Another important lifestyle change to make is moving more and exercising. Get up and move every hour at a minimum. Go up and down the stairs for no reason. Stand while you work on the computer. Walk outside around the building at lunch instead of sitting somewhere eating. Drive to a local park at lunch and have a quick bite then walk the rest of the time. Washing the car, scrubbing the kitchen floor, mowing the lawn all get you moving. You also need exercise though. Exercise is where sweat is running down your face and neck, your heart is pounding at a rate of at least 130 beats per minute, and you are winded and breathing hard. You want to continue doing the activity for at least 30 minutes when you reach this level of activity. You can get this through brisk walking up and down some hills, working out to exercise videos, riding an exercise bike at a good pace, or jogging. You should be doing something every day, so have a variety of things to do so you don’t get bored. Take an exercise class with a friend or meet up for a walk in the park. You have got to put activity and exercise back into your life. We were designed to be moving not sitting all day. Exercising for an hour a day is only 5% of your day.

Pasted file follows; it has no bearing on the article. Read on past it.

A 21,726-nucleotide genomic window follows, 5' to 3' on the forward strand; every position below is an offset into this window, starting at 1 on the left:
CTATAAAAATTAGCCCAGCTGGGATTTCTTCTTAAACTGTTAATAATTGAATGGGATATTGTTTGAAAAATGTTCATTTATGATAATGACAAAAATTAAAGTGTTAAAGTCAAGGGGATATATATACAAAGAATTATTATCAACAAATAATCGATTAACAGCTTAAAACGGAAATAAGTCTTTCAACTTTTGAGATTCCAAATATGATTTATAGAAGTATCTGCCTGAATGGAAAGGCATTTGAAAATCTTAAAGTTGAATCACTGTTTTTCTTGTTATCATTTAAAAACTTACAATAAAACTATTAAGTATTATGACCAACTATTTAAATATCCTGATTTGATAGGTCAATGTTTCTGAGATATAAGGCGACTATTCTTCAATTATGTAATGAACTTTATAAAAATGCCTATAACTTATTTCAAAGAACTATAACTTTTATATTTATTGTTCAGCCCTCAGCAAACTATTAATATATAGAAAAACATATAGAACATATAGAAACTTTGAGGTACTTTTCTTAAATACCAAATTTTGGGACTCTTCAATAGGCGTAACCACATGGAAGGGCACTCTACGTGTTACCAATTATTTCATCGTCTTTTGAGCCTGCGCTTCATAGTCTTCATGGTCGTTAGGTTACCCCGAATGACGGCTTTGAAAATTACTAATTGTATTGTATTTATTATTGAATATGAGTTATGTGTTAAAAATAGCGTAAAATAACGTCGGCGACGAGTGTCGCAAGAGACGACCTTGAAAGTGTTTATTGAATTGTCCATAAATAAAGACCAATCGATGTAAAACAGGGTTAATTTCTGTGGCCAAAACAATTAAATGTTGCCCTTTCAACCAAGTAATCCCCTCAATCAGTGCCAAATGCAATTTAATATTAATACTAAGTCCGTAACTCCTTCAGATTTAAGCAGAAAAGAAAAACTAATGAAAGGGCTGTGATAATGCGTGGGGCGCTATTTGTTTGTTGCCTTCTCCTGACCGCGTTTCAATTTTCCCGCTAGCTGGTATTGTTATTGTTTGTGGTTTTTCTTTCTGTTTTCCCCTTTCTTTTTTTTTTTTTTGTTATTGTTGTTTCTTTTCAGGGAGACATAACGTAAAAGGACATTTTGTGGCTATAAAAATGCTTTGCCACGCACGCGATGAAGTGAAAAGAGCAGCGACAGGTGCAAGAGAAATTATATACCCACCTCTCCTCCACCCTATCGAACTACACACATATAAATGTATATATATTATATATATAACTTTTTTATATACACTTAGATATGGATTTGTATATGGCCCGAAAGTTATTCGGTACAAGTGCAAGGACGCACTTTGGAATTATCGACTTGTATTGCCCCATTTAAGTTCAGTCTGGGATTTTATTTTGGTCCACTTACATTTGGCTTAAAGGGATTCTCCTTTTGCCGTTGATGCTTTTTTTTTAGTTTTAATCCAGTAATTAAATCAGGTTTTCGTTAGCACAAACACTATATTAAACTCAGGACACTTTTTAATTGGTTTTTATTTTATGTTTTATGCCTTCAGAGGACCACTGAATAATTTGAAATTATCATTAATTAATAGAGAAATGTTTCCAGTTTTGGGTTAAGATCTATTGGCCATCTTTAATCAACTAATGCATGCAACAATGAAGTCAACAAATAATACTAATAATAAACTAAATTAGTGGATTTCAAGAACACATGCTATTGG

Maintaining a healthy weight is also important. The goal is to get your BMI or body mass index less than 25. You can look it up on the chart in the obesity section. For many of us, this means losing some significant weight but it can be done. All that extra fat sucks up the insulin our body needs to maintain healthy blood sugars. Just losing 10% of your body weight can make a huge difference in your blood sugar control. Not everyone who has diabetes is overweight and not all overweight people have diabetes. There is a lot about diabetes we just don’t know yet.

There are many different medications we can use to treat diabetes and most people can be controlled with oral agents but some people need insulin as well. There are several different classes of diabetes medications but starting with metformin which is an older medication is always recommended first line treatment. It is cheap, doesn’t have many side effects, is very effective, and can help you lose weight. There are several newer classes of medications as well that can help control your diabetes with varying side effects, effectiveness, and cost. There are also some newer non insulin injectable medications that can help you lose weight and control your blood sugars. Some people will need insulin to control their diabetes but you can’t look at it like you have failed if you do need to use it. Insulin comes in many forms but the most common is once a day basal insulin. If your diabetes is really hard to control you may also need to inject insulin with each meal. Most insulin now comes in pen cartridges that you can carry around with you if needed and don’t need refrigeration. The needles just screw onto the cartridges and are very tiny and only about a 1/4 of an inch long. The cost of insulin has skyrocketed in the last couple of years so for some people I am prescribing the older insulins at significant price savings.